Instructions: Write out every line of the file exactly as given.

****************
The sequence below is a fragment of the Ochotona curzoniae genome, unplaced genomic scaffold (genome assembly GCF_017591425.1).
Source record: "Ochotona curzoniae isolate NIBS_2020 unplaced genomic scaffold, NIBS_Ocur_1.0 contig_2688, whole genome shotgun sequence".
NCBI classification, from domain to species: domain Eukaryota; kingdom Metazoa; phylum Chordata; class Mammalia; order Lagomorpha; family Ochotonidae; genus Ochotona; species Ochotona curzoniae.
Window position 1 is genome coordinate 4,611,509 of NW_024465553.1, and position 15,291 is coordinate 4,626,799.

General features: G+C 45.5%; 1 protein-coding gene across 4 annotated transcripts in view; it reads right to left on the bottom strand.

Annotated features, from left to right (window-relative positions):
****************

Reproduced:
The sequence below is a fragment of the Ochotona curzoniae genome, unplaced genomic scaffold (genome assembly GCF_017591425.1).
Source record: "Ochotona curzoniae isolate NIBS_2020 unplaced genomic scaffold, NIBS_Ocur_1.0 contig_2688, whole genome shotgun sequence".
NCBI classification, from domain to species: domain Eukaryota; kingdom Metazoa; phylum Chordata; class Mammalia; order Lagomorpha; family Ochotonidae; genus Ochotona; species Ochotona curzoniae.
Window position 1 is genome coordinate 4,611,509 of NW_024465553.1, and position 15,291 is coordinate 4,626,799.

General features: G+C 45.5%; 1 protein-coding gene across 4 annotated transcripts in view; it reads right to left on the bottom strand.

Annotated features, from left to right (window-relative positions):